We’ll soon be in the midst of the Christmas season, filled with joy, peace and impending credit card bills.

Beyond the lights, carols and last-minute discounts, what should be front and center in this season of the year is the proclamation of the real Christmas story. No, I’m not talking about the one involving a Grinch and Whoville.

Yet more than one pastor has told me he sometimes struggles with preaching at Christmas. It’s not that they don’t love proclaiming the story of Christ’s birth; but sometimes after multiple years in the same pulpit, they fear they may not have anything fresh to bring to the preaching of the season. They don’t want to bore their people by preaching the same basic Christmas message every year (though it’s likely the congregation wouldn’t realize it if they used the same three points every year, so long as you change the illustrations).

Lest you find yourself in that situation and—in an ill-begotten attempt at creativity—make a tragic mistake taking the wrong approach, let me offer some possible sermon titles you should avoid this year:

• Scrooge—the Misunderstood Character at the Manger
• The Truth About Santa that Your Parents Won’t Tell You
• A Careful Analysis of the Likely Actual Year of the Nativity
• Three Wise Men and a Baby
• Yes, Virginia, There Is a Sermon
• Gift Is Not a Four-Letter Word

Maybe it’s best to tell the story of the miracle of the manger. May you preach the wonderful message of the Incarnation this Christmas. Then, on to Easter!

Michael Duduit is executive editor of Preaching and dean of the Clamp Divinity School at Anderson University in Anderson, South Carolina. He wishes you a blessed Christmas and a wonderful 2015.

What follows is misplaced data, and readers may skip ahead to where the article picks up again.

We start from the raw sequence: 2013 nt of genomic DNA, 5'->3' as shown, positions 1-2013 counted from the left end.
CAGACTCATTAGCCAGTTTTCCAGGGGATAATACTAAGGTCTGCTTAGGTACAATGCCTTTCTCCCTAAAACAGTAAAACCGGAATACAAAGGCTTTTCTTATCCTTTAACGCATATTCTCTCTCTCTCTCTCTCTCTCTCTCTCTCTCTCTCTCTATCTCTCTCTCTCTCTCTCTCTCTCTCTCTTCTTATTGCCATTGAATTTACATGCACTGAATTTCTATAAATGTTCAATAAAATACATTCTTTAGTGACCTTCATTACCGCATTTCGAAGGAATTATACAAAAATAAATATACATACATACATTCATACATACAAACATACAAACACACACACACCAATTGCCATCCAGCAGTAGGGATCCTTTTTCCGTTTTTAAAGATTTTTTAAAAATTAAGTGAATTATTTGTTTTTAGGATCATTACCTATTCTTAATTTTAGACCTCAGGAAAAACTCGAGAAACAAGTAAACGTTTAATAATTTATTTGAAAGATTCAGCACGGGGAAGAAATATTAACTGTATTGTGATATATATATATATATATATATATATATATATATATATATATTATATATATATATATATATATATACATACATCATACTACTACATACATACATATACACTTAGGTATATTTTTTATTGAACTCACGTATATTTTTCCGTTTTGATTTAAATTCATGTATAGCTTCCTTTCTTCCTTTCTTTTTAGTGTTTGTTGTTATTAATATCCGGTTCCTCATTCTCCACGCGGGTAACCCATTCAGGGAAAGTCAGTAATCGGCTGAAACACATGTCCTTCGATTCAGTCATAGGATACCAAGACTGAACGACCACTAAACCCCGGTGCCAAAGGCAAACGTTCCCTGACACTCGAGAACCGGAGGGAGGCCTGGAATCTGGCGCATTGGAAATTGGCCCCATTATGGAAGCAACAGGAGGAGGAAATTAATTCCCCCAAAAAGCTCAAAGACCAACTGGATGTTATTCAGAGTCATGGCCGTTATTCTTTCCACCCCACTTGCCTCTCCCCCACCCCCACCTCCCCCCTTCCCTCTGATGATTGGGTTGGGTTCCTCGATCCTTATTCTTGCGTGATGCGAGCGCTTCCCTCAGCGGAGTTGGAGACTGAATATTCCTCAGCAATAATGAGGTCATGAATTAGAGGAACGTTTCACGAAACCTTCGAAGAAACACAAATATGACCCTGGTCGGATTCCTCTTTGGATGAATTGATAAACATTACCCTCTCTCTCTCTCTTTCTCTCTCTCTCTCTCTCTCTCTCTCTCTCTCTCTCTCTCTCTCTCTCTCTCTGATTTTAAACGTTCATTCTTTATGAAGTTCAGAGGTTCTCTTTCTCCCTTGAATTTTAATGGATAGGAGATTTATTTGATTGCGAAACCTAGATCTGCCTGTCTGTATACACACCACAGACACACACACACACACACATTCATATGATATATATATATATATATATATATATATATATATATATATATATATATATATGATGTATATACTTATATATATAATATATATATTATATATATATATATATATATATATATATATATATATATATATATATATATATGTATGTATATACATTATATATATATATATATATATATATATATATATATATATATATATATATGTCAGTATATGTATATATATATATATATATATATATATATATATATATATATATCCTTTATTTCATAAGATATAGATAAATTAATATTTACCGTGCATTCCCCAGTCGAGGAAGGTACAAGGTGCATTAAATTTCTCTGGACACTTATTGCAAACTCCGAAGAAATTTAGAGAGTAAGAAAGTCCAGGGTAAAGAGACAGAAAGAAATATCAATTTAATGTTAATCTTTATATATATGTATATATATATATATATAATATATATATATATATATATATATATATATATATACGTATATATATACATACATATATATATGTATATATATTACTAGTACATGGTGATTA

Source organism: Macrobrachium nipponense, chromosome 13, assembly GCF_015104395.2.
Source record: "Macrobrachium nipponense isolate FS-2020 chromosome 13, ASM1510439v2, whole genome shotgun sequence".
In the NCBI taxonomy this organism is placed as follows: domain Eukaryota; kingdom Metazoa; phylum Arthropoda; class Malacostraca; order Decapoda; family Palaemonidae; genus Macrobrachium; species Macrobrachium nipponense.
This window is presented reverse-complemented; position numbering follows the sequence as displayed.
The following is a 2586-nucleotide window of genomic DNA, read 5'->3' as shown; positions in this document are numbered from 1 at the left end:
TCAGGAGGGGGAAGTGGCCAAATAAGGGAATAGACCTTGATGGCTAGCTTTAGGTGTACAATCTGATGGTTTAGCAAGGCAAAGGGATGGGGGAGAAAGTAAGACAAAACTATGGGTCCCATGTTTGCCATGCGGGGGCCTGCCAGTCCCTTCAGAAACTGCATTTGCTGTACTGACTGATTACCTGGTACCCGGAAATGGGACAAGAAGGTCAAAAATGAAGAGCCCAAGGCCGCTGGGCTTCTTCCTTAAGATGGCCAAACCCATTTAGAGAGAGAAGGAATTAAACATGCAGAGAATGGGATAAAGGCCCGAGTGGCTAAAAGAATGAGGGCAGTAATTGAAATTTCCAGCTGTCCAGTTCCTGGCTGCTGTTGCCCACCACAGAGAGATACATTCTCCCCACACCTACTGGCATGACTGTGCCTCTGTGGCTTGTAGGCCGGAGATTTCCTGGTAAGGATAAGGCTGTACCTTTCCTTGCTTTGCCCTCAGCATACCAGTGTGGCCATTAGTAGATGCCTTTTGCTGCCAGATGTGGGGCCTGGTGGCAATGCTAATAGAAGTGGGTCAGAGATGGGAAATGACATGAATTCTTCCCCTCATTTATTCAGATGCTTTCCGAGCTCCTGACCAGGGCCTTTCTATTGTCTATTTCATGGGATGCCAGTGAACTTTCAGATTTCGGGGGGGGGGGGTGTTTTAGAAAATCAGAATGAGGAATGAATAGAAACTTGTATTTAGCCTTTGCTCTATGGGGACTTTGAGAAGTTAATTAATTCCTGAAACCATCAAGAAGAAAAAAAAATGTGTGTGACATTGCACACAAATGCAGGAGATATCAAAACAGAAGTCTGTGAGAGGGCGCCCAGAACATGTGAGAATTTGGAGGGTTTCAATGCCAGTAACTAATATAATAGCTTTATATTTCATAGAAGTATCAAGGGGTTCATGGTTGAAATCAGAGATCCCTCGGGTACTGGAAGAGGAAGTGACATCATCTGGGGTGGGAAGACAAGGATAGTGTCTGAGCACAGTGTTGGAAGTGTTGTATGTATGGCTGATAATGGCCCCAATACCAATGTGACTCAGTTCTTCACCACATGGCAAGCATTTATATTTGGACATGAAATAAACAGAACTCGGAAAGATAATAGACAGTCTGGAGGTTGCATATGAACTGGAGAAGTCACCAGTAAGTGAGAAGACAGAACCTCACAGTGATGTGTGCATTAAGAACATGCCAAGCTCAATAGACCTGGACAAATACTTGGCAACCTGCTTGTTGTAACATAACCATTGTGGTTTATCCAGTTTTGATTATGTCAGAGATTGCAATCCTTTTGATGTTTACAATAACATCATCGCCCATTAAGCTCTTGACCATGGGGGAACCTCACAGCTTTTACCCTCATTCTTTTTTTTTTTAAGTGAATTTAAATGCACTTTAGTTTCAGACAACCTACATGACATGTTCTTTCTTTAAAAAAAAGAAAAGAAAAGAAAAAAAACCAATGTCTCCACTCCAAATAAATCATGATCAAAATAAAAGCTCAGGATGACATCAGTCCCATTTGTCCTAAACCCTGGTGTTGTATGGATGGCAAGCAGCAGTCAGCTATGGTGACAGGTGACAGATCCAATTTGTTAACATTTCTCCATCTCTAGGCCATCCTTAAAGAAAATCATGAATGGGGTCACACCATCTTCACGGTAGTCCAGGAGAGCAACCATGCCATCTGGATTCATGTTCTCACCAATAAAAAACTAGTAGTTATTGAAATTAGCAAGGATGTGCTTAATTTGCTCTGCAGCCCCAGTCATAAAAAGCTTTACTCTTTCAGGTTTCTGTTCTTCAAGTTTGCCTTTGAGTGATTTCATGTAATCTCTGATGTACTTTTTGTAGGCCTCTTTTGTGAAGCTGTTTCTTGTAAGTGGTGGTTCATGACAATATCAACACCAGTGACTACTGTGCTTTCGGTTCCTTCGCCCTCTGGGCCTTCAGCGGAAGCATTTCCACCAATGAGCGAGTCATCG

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About The Author

Michael Duduit is the founding publisher and editor of Preaching magazine. He is also the founding Dean of the new College of Christian Studies and Professor of Christian Ministry at Anderson University in Anderson, South Carolina. Michael is author and editor of several books, including the Handbook of Contemporary Preaching (Broadman & Holman Press), Joy in Ministry (Baker Books), Preaching With Power (Baker) and Communicate With Power (Baker). From 1996 until 2000 he served as editor of the Abingdon Preaching Annual series. His email newsletter, PreachingNow, is read each week by more than 40,000 pastors and church leaders in the U.S. and around the world. He is founder and director of the National Conference on Preaching and the International Congress on Preaching, which has been held in 1997 at Westminster Chapel in London, 2002 at the University of Edinburgh, Scotland, and 2007at Cambridge. He has been a pastor and associate pastor, has served a number of churches as interim pastor, and speaks regularly for churches, colleges and conferences.

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